The following exercises to help knock knees will help strengthen the muscles that support your legs while improving flexibility and function. Their role is to address the knock knees muscle imbalance that can lead to ankle and back pain.
What Causes Knock Knees?
Knock knees, also known by the technical name of genu valgum, is when the knees touch or angle inward, while the ankles do not touch and angle outward. Many toddlers have this condition, but it often corrects itself by the time they reach adolescence, states the Pediatric Orthopaedic Society of North America (POSNA).
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Individuals with genu valgum have a more inward twist of their thigh bone (femur) and an outward twist of the shin bone (tibia), which gives the appearance of knock knees. This condition can be caused by an injury to the growth plate, or it can be a developmental issue.
Although knock knees occur often in toddlers, if it appears later in childhood, it could be a sign of rickets or osteomalacia. Also, note that children who have overweight or obesity are more likely to develop genu valgum or knock knees, as well as flat feet. The best thing you can do as a parent is to see a doctor for a thorough evaluation.
Read more: How to Run With Flat Feet
Treatment Options for Knock Knees
Young kids with knock knees usually don't require bracing, surgery or physical therapy as this condition often resolves on its own, says POSNA. For older kids and adults, it's important to talk with a doctor who can determine the best course of action.
Knock knees may cause muscle imbalances and knee pain because the kneecap or patella is not tracking correctly, says the Hospital for Special Surgery (HSS). It may also lead to ankle, hip and back pain due to alignment issues of the knee and ankle.
In some cases, knock knee surgery for adults is indicated to relieve the pain. HSS reports that young adults may require an osteotomy surgery to correct the alignment, while older adults may need knee replacement surgery.
Lifestyle changes, such as losing weight, may help reduce stress on the knees. To stay safe, avoid high-impact activities like running or jumping. With knock knee braces, adults and children may experience a reduction in pain.
Although exercise alone can't correct the angle of your bones, it may relieve your symptoms. Knock knees create muscle imbalances that can be corrected with specific exercises, notes the University of California San Francisco (UCSF),
Read more: Bad Knees? Try These Strengthening Exercises
Exercises to Help Knock Knees
To help fix the knock knees muscle imbalance, it's important to strengthen the gluteal and quad muscles and stretch your IT band. These exercises can all help your patella move in a more normal pattern, says Kaiser Permanente.
Perform the following exercises to help knock knees twice a day. If any exercise increases your pain, stop and talk to your doctor.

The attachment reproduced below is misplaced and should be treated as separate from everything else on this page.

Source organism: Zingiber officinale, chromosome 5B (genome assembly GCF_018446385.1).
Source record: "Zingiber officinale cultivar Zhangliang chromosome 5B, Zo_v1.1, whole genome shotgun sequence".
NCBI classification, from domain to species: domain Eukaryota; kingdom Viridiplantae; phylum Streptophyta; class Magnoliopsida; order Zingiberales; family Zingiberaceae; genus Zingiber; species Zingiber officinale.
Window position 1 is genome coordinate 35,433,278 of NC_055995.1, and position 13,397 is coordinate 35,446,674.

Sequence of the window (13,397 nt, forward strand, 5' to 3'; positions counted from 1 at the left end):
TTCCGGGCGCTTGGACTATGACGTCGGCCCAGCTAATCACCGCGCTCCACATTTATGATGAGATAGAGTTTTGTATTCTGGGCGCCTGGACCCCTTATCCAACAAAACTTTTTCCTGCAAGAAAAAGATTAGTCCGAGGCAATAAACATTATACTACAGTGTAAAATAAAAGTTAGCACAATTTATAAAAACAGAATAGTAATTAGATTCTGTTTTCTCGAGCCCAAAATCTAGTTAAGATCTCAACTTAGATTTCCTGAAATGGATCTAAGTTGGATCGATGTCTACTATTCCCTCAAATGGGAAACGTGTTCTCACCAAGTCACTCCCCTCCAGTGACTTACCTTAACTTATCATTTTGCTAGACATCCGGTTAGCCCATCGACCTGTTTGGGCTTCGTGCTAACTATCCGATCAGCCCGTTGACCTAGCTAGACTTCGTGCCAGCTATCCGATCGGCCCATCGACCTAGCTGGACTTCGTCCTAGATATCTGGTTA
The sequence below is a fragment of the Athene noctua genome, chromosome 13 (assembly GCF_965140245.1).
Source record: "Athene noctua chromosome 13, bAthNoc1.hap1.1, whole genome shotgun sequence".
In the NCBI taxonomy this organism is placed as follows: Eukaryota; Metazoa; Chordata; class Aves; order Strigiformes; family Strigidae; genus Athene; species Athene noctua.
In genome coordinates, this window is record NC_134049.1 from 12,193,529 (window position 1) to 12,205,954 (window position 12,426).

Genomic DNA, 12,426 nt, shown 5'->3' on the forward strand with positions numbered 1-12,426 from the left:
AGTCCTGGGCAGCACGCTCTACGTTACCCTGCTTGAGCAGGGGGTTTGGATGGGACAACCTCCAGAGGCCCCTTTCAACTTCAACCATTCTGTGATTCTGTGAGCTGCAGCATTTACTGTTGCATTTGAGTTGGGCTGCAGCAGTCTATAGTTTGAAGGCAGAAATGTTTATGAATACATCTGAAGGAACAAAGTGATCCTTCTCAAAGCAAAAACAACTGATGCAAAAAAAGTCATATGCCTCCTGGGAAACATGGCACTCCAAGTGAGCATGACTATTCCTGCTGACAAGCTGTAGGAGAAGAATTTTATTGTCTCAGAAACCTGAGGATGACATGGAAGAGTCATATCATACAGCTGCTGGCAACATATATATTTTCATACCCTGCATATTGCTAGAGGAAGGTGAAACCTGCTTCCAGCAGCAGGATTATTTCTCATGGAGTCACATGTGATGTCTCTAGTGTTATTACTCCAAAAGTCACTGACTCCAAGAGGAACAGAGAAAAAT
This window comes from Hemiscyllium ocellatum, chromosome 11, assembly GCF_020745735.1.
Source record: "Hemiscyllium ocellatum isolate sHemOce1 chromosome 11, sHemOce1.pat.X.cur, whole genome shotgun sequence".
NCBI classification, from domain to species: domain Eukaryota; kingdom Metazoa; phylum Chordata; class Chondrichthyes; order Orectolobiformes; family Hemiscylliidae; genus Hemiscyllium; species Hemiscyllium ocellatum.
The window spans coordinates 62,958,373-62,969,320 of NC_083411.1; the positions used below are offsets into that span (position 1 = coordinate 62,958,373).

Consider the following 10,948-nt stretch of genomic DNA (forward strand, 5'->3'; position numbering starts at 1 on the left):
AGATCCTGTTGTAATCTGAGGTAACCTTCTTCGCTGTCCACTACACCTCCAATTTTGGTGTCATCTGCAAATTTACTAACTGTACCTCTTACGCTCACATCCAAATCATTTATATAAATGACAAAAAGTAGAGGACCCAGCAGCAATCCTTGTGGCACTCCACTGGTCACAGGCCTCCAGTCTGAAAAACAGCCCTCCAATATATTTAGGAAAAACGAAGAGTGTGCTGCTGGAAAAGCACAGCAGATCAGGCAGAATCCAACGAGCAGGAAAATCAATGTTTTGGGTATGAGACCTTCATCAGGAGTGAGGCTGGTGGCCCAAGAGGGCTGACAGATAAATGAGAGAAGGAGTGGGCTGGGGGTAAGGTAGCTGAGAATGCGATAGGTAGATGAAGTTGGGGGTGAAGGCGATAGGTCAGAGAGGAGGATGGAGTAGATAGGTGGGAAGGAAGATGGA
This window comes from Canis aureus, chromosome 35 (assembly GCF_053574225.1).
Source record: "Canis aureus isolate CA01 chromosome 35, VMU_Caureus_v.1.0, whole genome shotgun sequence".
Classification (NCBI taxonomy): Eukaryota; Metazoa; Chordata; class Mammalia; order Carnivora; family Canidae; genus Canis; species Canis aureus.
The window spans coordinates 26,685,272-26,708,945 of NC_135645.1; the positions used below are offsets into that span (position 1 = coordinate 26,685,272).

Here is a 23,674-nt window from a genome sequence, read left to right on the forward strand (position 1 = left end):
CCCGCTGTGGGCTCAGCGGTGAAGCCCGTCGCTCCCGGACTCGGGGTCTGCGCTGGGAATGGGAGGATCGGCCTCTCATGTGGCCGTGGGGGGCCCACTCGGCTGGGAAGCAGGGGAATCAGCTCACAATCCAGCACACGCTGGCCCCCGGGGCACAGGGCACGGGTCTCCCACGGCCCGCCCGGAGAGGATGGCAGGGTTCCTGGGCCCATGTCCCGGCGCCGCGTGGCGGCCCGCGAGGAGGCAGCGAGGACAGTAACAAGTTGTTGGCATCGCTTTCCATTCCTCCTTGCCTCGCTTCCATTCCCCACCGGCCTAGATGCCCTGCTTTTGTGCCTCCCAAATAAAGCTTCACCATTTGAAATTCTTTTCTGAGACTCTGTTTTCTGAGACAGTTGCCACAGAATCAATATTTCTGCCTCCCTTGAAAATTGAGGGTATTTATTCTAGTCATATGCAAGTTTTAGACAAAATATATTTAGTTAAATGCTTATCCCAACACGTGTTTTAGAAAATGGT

Move 1: Bridges
- Lie on your back with your knees bent.
- Lift your hips off of the floor about 3 to 5 inches. Avoid arching your back.
- Hold for five to 10 seconds while squeezing your buttock muscles.
- Repeat 20 to 30 times.
Move 2: Clamshells
- Lie on your side with your knees bent and in front of you.
- Open your top knee up while keeping your feet together, like opening a clamshell.
- Tighten your buttocks as you lift your left up, keeping your ankles together.
- Hold for five seconds.
- Repeat 20 to 30 times.
Move 3: Wall Squat
- Stand with your back against a wall, with your feet shoulder-width apart and your feet 12 inches from the wall.
- Perform a squat, ensuring your knees stay over your ankles.
- Hold for five to 10 seconds.
- Repeat 10 to 20 times.
Move 4: IT Band Stretch
- Hold onto a wall or chair on the side you want to stretch.
- Stand with the leg to be stretched crossed behind the other.
- Lean your hips toward the chair or wall until you feel the stretch down the side of your leg.
- Hold 30 to 60 seconds.
- Repeat three to four times per day.
Since those with knock knees also often have flat arches, make sure you wear supportive shoes with arch support. You may also try the following exercise recommended by UCSF to help strengthen your arches.
Move 5: Toe Towel Scrunching
- Sitting down, place a towel under your bare feet.
- Scrunch a towel with your toes 15 to 20 times on each foot.
- Repeat two to three times a day.
- Pediatric Orthopaedic Society of North America: "Bowed Legs and Knock Knees"
- Pediatric Physical Therapy: "Genu Valgum and Flat Feet in Children With Healthy and Excessive Body Weight"
- Hospital for Special Surgery: "Ask the Expert: Dr. Austin Fragomen, Orthopedic Surgeon, Answers Your Questions on Knock Knees"
- University of California San Francisco: "Knock Knees"
- Kaiser Permanente: "Patella-Femoral Syndrome"